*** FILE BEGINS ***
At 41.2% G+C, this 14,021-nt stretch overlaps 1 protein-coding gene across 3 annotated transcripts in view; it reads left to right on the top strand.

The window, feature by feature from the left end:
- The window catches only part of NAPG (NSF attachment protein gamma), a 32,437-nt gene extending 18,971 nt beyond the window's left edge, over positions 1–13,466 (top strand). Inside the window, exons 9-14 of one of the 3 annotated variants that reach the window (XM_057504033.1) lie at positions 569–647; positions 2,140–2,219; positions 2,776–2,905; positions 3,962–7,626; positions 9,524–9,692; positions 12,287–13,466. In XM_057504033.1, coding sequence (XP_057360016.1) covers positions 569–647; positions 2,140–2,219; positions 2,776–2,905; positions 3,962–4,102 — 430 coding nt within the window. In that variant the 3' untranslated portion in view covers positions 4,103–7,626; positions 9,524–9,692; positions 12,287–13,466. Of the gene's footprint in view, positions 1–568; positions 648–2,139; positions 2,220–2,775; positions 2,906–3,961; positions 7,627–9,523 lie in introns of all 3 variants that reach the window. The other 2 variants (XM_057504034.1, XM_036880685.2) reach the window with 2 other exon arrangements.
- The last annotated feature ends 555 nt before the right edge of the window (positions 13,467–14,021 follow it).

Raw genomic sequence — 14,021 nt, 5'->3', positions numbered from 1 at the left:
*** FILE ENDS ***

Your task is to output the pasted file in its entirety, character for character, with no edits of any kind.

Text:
At 41.2% G+C, this 14,021-nt stretch overlaps 1 protein-coding gene across 3 annotated transcripts in view; it reads left to right on the top strand.

The window, feature by feature from the left end:
- The window catches only part of NAPG (NSF attachment protein gamma), a 32,437-nt gene extending 18,971 nt beyond the window's left edge, over positions 1–13,466 (top strand). Inside the window, exons 9-14 of one of the 3 annotated variants that reach the window (XM_057504033.1) lie at positions 569–647; positions 2,140–2,219; positions 2,776–2,905; positions 3,962–7,626; positions 9,524–9,692; positions 12,287–13,466. In XM_057504033.1, coding sequence (XP_057360016.1) covers positions 569–647; positions 2,140–2,219; positions 2,776–2,905; positions 3,962–4,102 — 430 coding nt within the window. In that variant the 3' untranslated portion in view covers positions 4,103–7,626; positions 9,524–9,692; positions 12,287–13,466. Of the gene's footprint in view, positions 1–568; positions 648–2,139; positions 2,220–2,775; positions 2,906–3,961; positions 7,627–9,523 lie in introns of all 3 variants that reach the window. The other 2 variants (XM_057504034.1, XM_036880685.2) reach the window with 2 other exon arrangements.
- The last annotated feature ends 555 nt before the right edge of the window (positions 13,467–14,021 follow it).

Raw genomic sequence — 14,021 nt, 5'->3', positions numbered from 1 at the left: